Sunday, July 26, 2009

Too-interconnected to fail?

Daniel Little sees strong parallels between the post-war American economy and polity as described by C Wright Mills in his Power Elite, and the networks of influence in the American politico-economic establishment today. Mills had talked of a hidden system of power and influence wielded by decision makers at the top ("in positions to make decisions having major consequences") that negated many of the democratic ideals. Much the same is evident in the America of today, and the most salient (and even ubiquituous) manifestation of this is the all-pervading influence of Goldman Sachs in the American political and corporate establishment.

Little first describes the power relationship described by Mills,

"There is a small subset of the American population that (1) possess a number of social characteristics in common (for example, elite university educations, membership in certain civic organizations); (2) are socially interconnected with each other through marriage, friendship, and business relationship; (3) occupy social positions that give them a durable ability to make a large number of the most momentous decisions for American society; (4) are largely insulated from effective oversight from democratic institutions (press, regulatory system, political constraint). They are an elite; they are a socially interconnected group; they possess durable power; and they are little constrained by open and democratic processes."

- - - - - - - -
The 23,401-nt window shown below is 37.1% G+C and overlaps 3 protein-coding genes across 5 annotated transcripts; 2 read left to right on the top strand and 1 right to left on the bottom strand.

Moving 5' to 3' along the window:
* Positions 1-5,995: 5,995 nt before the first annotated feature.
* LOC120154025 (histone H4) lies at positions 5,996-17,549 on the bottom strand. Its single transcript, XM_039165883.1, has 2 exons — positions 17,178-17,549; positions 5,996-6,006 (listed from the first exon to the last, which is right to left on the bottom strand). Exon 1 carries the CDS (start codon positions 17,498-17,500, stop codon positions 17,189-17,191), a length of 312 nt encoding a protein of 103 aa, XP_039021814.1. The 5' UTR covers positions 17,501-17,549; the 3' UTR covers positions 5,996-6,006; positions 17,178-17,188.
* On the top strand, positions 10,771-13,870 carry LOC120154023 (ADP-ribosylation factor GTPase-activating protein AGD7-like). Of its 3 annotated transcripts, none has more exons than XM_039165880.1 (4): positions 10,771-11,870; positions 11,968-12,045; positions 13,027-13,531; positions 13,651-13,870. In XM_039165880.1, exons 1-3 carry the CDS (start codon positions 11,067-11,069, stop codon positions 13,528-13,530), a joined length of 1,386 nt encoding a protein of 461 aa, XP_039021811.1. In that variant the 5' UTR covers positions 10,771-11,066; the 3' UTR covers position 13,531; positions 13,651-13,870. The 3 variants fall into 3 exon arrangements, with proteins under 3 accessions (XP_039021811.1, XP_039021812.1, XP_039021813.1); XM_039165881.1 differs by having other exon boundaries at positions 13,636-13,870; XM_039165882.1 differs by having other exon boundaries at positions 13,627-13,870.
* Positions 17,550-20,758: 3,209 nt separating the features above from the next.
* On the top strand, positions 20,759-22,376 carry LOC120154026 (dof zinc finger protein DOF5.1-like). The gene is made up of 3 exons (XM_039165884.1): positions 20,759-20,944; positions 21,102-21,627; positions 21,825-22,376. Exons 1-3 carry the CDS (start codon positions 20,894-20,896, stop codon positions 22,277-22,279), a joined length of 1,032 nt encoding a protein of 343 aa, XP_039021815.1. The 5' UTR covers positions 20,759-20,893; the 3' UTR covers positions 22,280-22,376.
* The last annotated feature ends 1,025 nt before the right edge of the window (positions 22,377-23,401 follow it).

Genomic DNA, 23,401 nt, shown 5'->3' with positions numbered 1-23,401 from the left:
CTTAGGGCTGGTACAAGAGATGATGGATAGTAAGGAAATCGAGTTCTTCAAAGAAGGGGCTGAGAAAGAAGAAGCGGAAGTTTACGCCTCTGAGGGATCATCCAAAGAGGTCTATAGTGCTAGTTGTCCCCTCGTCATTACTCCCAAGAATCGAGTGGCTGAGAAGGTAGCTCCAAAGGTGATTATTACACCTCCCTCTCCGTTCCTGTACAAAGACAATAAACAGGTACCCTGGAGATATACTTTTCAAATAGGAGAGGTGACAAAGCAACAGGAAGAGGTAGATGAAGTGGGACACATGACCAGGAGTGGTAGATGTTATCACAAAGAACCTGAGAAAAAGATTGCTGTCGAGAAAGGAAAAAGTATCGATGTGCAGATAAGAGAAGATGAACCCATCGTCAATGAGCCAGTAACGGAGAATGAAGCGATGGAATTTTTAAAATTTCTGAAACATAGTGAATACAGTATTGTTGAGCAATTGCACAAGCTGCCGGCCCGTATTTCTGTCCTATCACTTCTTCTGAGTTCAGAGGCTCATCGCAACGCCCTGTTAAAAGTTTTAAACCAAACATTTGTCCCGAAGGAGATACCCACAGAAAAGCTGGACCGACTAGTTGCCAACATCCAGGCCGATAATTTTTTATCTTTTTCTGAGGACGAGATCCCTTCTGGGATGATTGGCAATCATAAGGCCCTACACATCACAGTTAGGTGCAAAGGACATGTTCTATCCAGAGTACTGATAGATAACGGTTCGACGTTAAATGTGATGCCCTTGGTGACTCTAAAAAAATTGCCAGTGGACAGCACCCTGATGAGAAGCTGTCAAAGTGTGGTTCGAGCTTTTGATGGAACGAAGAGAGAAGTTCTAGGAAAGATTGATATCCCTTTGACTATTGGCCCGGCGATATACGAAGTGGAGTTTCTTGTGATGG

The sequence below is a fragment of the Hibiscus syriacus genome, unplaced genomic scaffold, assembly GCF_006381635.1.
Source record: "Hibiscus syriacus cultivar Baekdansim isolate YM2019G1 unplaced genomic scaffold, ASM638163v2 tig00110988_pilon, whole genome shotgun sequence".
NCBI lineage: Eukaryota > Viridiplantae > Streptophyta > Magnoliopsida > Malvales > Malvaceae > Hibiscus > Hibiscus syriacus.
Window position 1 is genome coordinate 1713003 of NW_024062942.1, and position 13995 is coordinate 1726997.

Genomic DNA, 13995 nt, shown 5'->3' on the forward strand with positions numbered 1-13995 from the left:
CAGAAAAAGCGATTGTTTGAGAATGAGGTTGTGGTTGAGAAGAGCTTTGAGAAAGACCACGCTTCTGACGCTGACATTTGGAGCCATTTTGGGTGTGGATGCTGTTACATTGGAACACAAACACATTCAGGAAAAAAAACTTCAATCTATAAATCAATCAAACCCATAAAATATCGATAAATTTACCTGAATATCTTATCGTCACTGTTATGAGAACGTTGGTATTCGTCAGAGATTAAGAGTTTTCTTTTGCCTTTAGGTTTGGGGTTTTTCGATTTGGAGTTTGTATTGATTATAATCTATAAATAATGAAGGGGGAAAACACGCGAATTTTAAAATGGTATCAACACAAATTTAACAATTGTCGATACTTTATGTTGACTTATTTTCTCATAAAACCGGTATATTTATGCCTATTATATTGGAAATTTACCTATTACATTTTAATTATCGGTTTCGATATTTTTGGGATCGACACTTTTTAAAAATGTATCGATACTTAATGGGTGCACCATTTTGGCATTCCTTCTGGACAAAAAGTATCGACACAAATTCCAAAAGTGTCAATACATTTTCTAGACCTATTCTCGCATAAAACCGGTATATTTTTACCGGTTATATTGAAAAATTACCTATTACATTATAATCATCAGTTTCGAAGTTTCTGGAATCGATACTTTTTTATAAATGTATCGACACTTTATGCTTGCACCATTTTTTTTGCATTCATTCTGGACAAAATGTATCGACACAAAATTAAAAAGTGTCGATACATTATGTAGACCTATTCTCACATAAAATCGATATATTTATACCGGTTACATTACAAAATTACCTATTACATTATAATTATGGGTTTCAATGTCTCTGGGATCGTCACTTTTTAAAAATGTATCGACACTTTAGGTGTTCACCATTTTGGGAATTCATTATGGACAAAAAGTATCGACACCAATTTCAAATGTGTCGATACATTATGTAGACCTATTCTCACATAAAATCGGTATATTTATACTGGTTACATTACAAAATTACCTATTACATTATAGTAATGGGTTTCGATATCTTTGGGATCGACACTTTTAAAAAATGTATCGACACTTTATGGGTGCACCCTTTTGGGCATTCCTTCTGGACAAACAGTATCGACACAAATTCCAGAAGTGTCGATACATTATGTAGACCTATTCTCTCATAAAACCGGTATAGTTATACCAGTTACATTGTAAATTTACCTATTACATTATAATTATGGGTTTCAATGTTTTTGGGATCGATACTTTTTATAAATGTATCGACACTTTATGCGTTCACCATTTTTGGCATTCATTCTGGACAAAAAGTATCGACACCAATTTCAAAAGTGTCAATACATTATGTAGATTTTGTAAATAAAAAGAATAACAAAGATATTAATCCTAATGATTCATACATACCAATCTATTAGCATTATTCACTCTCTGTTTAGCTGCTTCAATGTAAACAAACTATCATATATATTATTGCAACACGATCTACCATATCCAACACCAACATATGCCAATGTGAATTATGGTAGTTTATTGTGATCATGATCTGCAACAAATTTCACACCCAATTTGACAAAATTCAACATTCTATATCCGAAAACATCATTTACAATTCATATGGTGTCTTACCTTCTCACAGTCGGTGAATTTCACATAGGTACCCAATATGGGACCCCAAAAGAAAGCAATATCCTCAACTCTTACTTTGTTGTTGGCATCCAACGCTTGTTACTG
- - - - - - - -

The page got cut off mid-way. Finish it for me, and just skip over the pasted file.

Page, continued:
And then makes the comparison with modern day America,

"Corporations continue to have enormous influence on our society - banks, energy companies, pharmaceutical companies, food corporations. In fact, the collective power of corporations in modern societies is surely much greater than it was fifty years ago, through direct economic action and through their ability to influence laws and regulations. Their directors and CEOs do in fact constitute a small and interlocked portion of the population. And these leaders continue to have great ability to determine social outcomes through their "private" decisions about the conduct of the corporation. Moreover, as we have learned only too well in the past year, there is very little regulative oversight over their decisions and choices."


He refers to a network graph of corporate America that reflects the high degree of interconnectedness across the boards of directors of major American corporations.



The net result of all this is the presence of a small subset of the population who occupy most of the positions of power, and whose postions confer an unfair advantage on their sons and daughters in the race for power in their generation.

Update 1
Mark Thoma feels that the markets are too inter-connected that risks are not as widely dispersed as conventionally thought of.

Update 2 (5/4/2010)
Mark Thoma has this post on the importance of interconnectedness.

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